Isaac I. Stevens: young man in a hurry
Washington Territory's first governor remains as controversial today as he was to his frontier contemporaries during the Pacific Northwest's most turbulent era--the mid-1850s. Indian wars, martial law, and bitter political disputes, as well as the establishment of a new governmental system, characterized Isaac I. Stevens' years as governor (1853-57).
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Amid Fluttering Plumes
Broken Faith or Broken Promises?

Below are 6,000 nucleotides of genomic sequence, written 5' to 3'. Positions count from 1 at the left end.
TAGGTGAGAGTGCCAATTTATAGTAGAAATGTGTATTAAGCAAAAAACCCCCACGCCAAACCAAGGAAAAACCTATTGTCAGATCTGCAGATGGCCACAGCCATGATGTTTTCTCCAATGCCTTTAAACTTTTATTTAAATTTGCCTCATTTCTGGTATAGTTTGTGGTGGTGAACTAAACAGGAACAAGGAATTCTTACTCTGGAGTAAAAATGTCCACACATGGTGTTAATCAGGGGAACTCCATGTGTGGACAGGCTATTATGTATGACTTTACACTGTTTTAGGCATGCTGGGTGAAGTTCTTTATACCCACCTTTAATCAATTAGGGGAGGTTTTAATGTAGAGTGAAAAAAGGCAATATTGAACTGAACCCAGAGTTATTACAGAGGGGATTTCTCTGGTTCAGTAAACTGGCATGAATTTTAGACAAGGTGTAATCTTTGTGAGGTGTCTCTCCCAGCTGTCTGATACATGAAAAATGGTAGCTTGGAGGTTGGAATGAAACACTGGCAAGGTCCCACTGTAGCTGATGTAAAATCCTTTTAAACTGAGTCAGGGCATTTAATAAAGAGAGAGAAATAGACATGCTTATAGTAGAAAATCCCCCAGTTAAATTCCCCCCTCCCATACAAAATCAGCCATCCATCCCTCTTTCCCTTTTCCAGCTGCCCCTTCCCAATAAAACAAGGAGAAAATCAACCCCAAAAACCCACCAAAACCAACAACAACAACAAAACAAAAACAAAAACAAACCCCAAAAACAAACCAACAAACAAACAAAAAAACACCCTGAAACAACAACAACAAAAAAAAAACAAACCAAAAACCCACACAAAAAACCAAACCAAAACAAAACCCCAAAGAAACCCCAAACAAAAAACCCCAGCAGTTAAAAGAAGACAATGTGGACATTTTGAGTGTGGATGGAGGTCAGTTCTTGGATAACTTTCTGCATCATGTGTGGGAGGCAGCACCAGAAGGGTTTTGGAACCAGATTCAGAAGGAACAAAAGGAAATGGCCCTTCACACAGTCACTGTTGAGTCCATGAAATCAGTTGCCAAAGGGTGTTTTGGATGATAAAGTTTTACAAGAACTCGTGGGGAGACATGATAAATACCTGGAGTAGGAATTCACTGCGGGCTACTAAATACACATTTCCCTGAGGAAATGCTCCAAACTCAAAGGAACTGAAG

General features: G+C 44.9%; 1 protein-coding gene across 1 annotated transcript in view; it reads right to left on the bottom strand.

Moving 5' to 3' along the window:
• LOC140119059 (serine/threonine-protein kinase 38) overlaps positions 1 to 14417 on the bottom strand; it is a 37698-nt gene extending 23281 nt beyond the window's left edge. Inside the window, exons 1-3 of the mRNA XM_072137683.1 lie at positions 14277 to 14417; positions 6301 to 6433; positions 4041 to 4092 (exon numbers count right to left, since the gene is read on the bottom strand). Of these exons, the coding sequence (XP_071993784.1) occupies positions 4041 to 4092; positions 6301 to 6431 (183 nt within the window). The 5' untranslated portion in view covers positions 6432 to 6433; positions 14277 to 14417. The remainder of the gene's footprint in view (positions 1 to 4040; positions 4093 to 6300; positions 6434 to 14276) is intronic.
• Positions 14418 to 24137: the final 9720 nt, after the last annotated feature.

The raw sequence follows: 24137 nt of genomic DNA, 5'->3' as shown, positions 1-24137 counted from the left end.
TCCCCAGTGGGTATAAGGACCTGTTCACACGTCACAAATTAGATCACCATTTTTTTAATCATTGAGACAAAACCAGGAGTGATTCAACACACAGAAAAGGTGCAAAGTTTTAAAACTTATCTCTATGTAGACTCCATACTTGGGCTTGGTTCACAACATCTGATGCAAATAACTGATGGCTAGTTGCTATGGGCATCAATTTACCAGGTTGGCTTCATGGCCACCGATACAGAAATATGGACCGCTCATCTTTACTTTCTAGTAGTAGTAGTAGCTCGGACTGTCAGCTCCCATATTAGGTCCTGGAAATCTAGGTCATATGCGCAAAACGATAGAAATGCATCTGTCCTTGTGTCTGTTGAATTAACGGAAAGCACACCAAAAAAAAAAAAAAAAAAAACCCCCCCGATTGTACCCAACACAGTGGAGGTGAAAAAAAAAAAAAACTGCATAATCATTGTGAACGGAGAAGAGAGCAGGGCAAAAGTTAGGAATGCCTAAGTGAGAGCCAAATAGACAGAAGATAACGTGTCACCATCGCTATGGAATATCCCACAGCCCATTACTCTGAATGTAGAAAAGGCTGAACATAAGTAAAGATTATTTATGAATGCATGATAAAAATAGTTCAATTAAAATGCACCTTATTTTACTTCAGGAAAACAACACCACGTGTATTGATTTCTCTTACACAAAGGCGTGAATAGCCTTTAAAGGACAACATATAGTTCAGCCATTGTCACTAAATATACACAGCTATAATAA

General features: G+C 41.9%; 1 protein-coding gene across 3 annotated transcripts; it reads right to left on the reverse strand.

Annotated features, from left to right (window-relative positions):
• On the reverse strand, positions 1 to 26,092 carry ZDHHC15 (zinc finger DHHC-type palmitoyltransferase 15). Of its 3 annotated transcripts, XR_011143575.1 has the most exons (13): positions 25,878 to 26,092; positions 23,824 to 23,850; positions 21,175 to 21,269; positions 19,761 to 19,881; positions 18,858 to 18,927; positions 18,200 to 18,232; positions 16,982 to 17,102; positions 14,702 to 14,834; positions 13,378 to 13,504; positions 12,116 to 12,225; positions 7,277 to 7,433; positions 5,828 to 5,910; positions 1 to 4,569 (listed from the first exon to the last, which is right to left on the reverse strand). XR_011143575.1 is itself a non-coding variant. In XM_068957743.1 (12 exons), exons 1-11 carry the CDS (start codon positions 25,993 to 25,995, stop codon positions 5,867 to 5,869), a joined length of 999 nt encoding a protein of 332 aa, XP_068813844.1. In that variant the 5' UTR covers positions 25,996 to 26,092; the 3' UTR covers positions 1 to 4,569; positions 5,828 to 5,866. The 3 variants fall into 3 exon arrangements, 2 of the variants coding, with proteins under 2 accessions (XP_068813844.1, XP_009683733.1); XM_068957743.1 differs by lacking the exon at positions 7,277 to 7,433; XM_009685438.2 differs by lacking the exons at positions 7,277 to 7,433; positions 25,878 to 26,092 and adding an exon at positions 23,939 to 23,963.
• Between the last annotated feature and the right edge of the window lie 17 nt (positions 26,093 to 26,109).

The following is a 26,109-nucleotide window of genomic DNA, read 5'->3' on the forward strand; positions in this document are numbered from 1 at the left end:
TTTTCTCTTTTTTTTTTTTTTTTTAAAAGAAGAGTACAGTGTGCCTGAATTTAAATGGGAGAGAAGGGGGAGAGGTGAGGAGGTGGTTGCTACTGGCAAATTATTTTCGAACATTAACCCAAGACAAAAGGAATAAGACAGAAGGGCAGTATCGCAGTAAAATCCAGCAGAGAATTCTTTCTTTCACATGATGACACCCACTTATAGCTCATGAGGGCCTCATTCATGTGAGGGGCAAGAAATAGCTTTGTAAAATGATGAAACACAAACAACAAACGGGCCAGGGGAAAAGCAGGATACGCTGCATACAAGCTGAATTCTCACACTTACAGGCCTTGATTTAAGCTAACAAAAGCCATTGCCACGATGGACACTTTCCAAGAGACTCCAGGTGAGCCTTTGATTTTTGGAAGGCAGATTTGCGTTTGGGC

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April army arrived attack August Bache believed Benham Benton Bitterroot Bitterroot Valley Blackfoot Bucksport camp campaign Cascade Casey Cayuse chiefs claimed Coast Survey command Congress Corps Corres council Dalles Davis December delegate dians Doty Engineer father February Flathead force George McClellan Governor Stevens Hazard Stevens hostile HSUO Hudson's Bay Company IIS to Isaac IIS to Miller IISUW Indian Affairs Isaac Stevens James January Joe Lane John Journal July June Kamiakin land Lander Letters Lieutenant Major March martial law Mason McClellan Mexican Mexico military Miller Papers Mountains move Nez Perce Northwest November October officers Olympia ordered Oregon party Pierce Pioneer and Democrat political Puget Sound railroad survey River route Scott Secretary September settlers Shaw Sherman Spokane Steilacoom Steptoe Stevens Family Papers Suckley tion took treaty tribes troops Vancouver vens volunteers Washington D.C. Washington Territory West Point whites William Wool Wright WSIA WTVP Yakima